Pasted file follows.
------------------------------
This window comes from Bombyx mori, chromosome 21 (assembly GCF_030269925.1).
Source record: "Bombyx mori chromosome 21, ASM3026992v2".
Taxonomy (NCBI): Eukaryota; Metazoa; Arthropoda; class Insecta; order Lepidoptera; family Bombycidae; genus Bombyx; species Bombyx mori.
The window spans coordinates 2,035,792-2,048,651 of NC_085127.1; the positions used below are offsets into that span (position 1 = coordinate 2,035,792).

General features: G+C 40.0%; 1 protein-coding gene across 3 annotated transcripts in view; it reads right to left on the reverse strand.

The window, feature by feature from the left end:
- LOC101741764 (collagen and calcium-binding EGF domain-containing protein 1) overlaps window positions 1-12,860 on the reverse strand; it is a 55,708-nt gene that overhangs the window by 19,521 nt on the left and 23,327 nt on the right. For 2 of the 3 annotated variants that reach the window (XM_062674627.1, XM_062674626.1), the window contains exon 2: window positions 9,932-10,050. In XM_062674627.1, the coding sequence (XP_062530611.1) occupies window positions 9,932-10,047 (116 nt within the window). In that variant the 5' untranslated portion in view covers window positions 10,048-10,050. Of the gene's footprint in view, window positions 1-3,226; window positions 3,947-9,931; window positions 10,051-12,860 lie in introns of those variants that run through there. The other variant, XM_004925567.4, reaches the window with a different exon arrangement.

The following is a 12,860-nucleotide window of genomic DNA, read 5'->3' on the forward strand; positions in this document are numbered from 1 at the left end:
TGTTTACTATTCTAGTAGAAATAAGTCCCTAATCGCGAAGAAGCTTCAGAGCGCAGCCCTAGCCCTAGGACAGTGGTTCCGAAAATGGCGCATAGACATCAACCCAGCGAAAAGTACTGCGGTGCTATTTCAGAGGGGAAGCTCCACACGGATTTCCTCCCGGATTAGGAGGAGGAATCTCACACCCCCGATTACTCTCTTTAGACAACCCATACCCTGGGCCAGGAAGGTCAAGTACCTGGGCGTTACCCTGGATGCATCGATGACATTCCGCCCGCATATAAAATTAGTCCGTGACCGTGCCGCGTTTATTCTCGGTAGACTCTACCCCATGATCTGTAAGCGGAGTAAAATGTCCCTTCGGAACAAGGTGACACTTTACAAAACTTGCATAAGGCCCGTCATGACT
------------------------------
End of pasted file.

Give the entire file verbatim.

This window comes from Bombyx mori, chromosome 21 (assembly GCF_030269925.1).
Source record: "Bombyx mori chromosome 21, ASM3026992v2".
Taxonomy (NCBI): Eukaryota; Metazoa; Arthropoda; class Insecta; order Lepidoptera; family Bombycidae; genus Bombyx; species Bombyx mori.
The window spans coordinates 2,035,792-2,048,651 of NC_085127.1; the positions used below are offsets into that span (position 1 = coordinate 2,035,792).

General features: G+C 40.0%; 1 protein-coding gene across 3 annotated transcripts in view; it reads right to left on the reverse strand.

The window, feature by feature from the left end:
- LOC101741764 (collagen and calcium-binding EGF domain-containing protein 1) overlaps window positions 1-12,860 on the reverse strand; it is a 55,708-nt gene that overhangs the window by 19,521 nt on the left and 23,327 nt on the right. For 2 of the 3 annotated variants that reach the window (XM_062674627.1, XM_062674626.1), the window contains exon 2: window positions 9,932-10,050. In XM_062674627.1, the coding sequence (XP_062530611.1) occupies window positions 9,932-10,047 (116 nt within the window). In that variant the 5' untranslated portion in view covers window positions 10,048-10,050. Of the gene's footprint in view, window positions 1-3,226; window positions 3,947-9,931; window positions 10,051-12,860 lie in introns of those variants that run through there. The other variant, XM_004925567.4, reaches the window with a different exon arrangement.

The following is a 12,860-nucleotide window of genomic DNA, read 5'->3' on the forward strand; positions in this document are numbered from 1 at the left end:
TGTTTACTATTCTAGTAGAAATAAGTCCCTAATCGCGAAGAAGCTTCAGAGCGCAGCCCTAGCCCTAGGACAGTGGTTCCGAAAATGGCGCATAGACATCAACCCAGCGAAAAGTACTGCGGTGCTATTTCAGAGGGGAAGCTCCACACGGATTTCCTCCCGGATTAGGAGGAGGAATCTCACACCCCCGATTACTCTCTTTAGACAACCCATACCCTGGGCCAGGAAGGTCAAGTACCTGGGCGTTACCCTGGATGCATCGATGACATTCCGCCCGCATATAAAATTAGTCCGTGACCGTGCCGCGTTTATTCTCGGTAGACTCTACCCCATGATCTGTAAGCGGAGTAAAATGTCCCTTCGGAACAAGGTGACACTTTACAAAACTTGCATAAGGCCCGTCATGACT